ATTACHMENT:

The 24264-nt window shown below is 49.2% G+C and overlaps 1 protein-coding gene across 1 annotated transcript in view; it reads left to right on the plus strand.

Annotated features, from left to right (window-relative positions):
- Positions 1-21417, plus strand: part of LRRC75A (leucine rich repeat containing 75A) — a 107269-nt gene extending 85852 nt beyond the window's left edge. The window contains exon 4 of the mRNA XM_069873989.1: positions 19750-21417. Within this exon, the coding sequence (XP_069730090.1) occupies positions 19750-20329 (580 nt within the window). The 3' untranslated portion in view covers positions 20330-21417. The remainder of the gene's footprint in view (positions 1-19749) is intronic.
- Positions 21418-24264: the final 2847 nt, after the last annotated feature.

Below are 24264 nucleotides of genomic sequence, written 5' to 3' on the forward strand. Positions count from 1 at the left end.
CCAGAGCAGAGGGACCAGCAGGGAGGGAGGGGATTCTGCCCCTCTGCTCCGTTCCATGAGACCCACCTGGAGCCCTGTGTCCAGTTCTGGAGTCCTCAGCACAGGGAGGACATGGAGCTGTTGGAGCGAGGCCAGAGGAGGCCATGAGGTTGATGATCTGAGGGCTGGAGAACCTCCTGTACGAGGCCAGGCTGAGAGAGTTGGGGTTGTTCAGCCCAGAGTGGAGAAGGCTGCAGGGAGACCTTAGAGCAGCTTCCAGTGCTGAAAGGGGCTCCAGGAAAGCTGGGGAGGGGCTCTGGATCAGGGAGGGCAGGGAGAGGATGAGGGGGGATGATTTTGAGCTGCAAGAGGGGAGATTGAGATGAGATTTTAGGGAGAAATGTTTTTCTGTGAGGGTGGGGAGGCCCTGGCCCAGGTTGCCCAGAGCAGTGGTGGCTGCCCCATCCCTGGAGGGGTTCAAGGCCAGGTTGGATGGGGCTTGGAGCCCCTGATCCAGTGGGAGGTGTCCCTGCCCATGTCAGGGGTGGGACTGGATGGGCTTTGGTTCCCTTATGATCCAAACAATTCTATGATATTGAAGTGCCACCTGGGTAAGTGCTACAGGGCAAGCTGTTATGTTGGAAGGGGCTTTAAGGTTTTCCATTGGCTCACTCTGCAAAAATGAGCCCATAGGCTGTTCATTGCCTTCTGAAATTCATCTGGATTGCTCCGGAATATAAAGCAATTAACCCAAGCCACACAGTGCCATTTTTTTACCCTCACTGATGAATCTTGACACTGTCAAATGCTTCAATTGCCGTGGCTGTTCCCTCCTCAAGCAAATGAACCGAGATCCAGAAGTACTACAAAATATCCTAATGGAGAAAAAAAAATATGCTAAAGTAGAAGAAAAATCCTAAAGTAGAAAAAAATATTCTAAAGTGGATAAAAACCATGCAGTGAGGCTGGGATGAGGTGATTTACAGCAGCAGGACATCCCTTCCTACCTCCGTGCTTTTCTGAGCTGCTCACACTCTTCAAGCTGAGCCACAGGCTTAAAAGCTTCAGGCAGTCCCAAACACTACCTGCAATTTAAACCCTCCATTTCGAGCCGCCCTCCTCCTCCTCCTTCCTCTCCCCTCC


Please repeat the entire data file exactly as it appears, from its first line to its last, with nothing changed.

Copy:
The 24264-nt window shown below is 49.2% G+C and overlaps 1 protein-coding gene across 1 annotated transcript in view; it reads left to right on the plus strand.

Annotated features, from left to right (window-relative positions):
- Positions 1-21417, plus strand: part of LRRC75A (leucine rich repeat containing 75A) — a 107269-nt gene extending 85852 nt beyond the window's left edge. The window contains exon 4 of the mRNA XM_069873989.1: positions 19750-21417. Within this exon, the coding sequence (XP_069730090.1) occupies positions 19750-20329 (580 nt within the window). The 3' untranslated portion in view covers positions 20330-21417. The remainder of the gene's footprint in view (positions 1-19749) is intronic.
- Positions 21418-24264: the final 2847 nt, after the last annotated feature.

Below are 24264 nucleotides of genomic sequence, written 5' to 3' on the forward strand. Positions count from 1 at the left end.
CCAGAGCAGAGGGACCAGCAGGGAGGGAGGGGATTCTGCCCCTCTGCTCCGTTCCATGAGACCCACCTGGAGCCCTGTGTCCAGTTCTGGAGTCCTCAGCACAGGGAGGACATGGAGCTGTTGGAGCGAGGCCAGAGGAGGCCATGAGGTTGATGATCTGAGGGCTGGAGAACCTCCTGTACGAGGCCAGGCTGAGAGAGTTGGGGTTGTTCAGCCCAGAGTGGAGAAGGCTGCAGGGAGACCTTAGAGCAGCTTCCAGTGCTGAAAGGGGCTCCAGGAAAGCTGGGGAGGGGCTCTGGATCAGGGAGGGCAGGGAGAGGATGAGGGGGGATGATTTTGAGCTGCAAGAGGGGAGATTGAGATGAGATTTTAGGGAGAAATGTTTTTCTGTGAGGGTGGGGAGGCCCTGGCCCAGGTTGCCCAGAGCAGTGGTGGCTGCCCCATCCCTGGAGGGGTTCAAGGCCAGGTTGGATGGGGCTTGGAGCCCCTGATCCAGTGGGAGGTGTCCCTGCCCATGTCAGGGGTGGGACTGGATGGGCTTTGGTTCCCTTATGATCCAAACAATTCTATGATATTGAAGTGCCACCTGGGTAAGTGCTACAGGGCAAGCTGTTATGTTGGAAGGGGCTTTAAGGTTTTCCATTGGCTCACTCTGCAAAAATGAGCCCATAGGCTGTTCATTGCCTTCTGAAATTCATCTGGATTGCTCCGGAATATAAAGCAATTAACCCAAGCCACACAGTGCCATTTTTTTACCCTCACTGATGAATCTTGACACTGTCAAATGCTTCAATTGCCGTGGCTGTTCCCTCCTCAAGCAAATGAACCGAGATCCAGAAGTACTACAAAATATCCTAATGGAGAAAAAAAAATATGCTAAAGTAGAAGAAAAATCCTAAAGTAGAAAAAAATATTCTAAAGTGGATAAAAACCATGCAGTGAGGCTGGGATGAGGTGATTTACAGCAGCAGGACATCCCTTCCTACCTCCGTGCTTTTCTGAGCTGCTCACACTCTTCAAGCTGAGCCACAGGCTTAAAAGCTTCAGGCAGTCCCAAACACTACCTGCAATTTAAACCCTCCATTTCGAGCCGCCCTCCTCCTCCTCCTTCCTCTCCCCTCC